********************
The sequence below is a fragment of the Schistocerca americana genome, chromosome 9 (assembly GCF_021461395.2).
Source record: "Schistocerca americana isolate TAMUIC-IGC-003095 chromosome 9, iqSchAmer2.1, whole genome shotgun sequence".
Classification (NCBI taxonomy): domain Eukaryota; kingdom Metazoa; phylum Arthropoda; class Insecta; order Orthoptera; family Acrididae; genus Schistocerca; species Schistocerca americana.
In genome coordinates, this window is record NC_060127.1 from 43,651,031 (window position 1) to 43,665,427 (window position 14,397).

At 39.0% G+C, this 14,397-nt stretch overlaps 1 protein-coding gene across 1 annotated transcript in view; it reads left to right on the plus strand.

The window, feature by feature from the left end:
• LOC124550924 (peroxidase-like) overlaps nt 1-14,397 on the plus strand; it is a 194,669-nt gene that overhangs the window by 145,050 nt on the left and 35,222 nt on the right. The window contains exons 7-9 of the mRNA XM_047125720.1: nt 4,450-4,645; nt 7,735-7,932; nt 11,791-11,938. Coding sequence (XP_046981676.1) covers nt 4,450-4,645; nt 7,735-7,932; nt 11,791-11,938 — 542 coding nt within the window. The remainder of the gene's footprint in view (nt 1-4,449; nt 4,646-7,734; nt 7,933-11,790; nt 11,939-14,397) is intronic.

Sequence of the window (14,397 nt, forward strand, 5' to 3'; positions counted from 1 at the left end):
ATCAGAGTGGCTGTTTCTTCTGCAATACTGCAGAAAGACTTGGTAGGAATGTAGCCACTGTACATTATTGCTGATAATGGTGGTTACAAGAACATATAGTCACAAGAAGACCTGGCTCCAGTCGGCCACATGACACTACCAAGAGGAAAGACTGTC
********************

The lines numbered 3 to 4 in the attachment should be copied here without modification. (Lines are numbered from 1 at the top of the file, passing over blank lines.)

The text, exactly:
Classification (NCBI taxonomy): domain Eukaryota; kingdom Metazoa; phylum Arthropoda; class Insecta; order Orthoptera; family Acrididae; genus Schistocerca; species Schistocerca americana.
In genome coordinates, this window is record NC_060127.1 from 43,651,031 (window position 1) to 43,665,427 (window position 14,397).